Have you ever stopped to consider what the rules are for your life? I’m not talking about things such as make your bed, brush your teeth and be at work by 8 a.m.

I’m referring to the sometimes faulty emotional rules that govern the way we think, feel, live, and the choices we make.

These faulty emotional rules are typically ingrained during childhood and become an unquestioned part of how we live our lives. Because they are largely unquestioned, we rarely stop and consider how they might be influencing our lives.

Faulty emotional rules typically involve three steps or parts that look something like this:

• I have to … This usually involves some kind of command, with no choice involved.

• If I don’t, then I’m … Usually something bad and difficult to change.

• Then (fill in the blank) will happen. Some terrible event that will dramatically affect the rest of your life, maybe even threaten your life.

What are some of your faulty emotional rules for living that get in the way? Simply ask yourself these three questions:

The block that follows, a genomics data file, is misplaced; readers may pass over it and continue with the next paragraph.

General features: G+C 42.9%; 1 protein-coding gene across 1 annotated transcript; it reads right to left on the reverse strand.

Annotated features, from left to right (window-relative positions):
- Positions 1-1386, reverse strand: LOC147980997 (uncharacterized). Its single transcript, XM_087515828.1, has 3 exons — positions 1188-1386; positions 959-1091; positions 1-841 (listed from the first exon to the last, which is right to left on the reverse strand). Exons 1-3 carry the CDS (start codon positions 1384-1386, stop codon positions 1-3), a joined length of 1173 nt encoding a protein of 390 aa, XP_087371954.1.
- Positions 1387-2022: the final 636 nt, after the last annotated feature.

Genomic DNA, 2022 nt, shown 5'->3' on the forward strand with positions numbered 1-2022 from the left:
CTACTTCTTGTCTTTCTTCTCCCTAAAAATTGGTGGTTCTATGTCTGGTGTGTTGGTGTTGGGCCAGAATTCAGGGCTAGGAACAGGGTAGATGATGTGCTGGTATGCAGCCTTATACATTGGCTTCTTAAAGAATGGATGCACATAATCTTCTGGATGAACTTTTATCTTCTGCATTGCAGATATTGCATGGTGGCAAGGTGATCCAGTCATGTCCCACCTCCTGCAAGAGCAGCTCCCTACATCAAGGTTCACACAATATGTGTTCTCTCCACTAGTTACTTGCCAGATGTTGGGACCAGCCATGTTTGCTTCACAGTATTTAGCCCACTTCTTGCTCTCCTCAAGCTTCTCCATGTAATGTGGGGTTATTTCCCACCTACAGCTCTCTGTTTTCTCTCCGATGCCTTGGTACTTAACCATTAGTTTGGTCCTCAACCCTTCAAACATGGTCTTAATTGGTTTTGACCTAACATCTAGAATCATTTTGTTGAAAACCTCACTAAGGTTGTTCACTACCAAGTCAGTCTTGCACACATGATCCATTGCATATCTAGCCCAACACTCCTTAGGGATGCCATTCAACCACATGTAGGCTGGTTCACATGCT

• In order to be a good person, what do I believe I have to do?

• If I don’t, then what does that make me?

• Then what will happen?

The answers to these questions can give the basics of the faulty emotional rules you may have been living by.

One way to begin to break and then change faulty emotional rules is to ask lots of challenging questions about them. For instance:

Where did they come from?

In what “emotional classroom” did you learn them?

Are they useful rules?

Do you want to keep them, change them or get rid of them?

Are they outdated and no longer applicable?

These questions can begin to loosen the hold that these faulty emotional rules have over you.

The next step is to begin to construct and create your own emotional rules that fit in your present life. One way to do this is to ask around among friends and family about what rules seem to work for them. They might look at you strange at first, but if you keep digging, you may find some interesting things.

Another way is to ask yourself “what do I need to believe in order to feel the way I want to feel, take the actions I want to take,” etc.

All of us either have, or have had, faulty emotional rules in our lives. The trick is to identify, challenge, break, and then most importantly, change them.

Jeff Herring, MS, LMFT, is a marriage and family therapist.

Only subscribers are eligible to post comments. Please subscribe or to participate in the conversation. Here’s why.

Use the form below to reset your password. When you've submitted your account email, we will send an email with a reset code.